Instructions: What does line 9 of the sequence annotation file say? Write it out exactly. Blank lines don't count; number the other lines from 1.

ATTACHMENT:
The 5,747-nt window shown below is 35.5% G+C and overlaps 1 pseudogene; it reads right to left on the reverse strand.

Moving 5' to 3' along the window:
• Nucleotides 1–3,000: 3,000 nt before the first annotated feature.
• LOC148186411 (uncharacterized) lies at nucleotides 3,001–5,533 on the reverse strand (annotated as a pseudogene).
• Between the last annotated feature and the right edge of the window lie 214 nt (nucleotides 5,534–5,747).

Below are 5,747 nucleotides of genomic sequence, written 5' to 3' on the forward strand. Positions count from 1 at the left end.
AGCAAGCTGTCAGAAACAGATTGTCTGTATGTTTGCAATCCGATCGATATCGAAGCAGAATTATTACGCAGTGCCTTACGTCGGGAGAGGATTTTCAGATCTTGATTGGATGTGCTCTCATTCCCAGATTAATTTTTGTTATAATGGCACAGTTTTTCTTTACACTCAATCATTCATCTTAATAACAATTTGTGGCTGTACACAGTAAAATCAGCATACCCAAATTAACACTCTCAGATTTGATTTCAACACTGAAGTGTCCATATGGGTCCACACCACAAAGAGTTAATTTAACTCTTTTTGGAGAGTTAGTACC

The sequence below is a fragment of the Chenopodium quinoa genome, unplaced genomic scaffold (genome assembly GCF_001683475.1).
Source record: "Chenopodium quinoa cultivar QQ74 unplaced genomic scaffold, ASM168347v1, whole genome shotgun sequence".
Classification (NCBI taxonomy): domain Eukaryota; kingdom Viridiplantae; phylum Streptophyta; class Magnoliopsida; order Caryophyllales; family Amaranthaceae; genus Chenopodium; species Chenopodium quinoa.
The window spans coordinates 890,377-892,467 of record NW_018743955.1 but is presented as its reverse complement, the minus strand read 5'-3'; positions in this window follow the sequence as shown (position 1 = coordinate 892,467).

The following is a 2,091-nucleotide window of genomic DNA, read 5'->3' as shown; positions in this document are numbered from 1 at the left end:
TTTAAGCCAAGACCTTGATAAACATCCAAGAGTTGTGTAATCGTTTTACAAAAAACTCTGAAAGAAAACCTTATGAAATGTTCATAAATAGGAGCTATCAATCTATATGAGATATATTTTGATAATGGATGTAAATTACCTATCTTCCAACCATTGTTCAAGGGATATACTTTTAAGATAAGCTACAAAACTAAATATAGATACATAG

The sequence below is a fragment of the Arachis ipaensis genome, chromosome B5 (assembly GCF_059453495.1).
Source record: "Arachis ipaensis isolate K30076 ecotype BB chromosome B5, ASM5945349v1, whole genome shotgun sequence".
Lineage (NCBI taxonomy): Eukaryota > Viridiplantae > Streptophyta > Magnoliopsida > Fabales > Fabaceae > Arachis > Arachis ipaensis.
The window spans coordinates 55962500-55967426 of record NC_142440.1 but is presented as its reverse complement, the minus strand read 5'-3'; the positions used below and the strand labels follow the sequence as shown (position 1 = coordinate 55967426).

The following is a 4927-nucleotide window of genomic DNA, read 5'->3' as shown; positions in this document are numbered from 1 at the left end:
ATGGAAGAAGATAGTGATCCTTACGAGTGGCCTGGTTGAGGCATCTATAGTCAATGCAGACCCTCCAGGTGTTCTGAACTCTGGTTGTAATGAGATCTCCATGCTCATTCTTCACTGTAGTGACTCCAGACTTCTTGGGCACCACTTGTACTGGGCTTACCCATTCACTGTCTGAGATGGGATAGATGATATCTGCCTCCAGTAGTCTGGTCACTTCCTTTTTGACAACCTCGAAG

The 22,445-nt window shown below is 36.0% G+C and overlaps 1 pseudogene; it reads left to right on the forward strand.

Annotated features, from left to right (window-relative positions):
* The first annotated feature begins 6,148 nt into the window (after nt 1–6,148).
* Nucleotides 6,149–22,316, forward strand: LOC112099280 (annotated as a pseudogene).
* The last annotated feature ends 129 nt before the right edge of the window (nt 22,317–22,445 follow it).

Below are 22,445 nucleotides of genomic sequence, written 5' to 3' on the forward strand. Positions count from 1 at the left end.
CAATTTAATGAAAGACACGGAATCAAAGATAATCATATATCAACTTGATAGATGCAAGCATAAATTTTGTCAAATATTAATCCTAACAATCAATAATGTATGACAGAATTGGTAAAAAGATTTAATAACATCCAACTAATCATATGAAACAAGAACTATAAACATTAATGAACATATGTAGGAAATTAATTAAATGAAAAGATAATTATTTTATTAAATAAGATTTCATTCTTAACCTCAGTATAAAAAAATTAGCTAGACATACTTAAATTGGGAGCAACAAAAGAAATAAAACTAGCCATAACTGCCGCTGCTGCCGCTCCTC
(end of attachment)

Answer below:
Source record: "Chenopodium quinoa cultivar QQ74 unplaced genomic scaffold, ASM168347v1, whole genome shotgun sequence".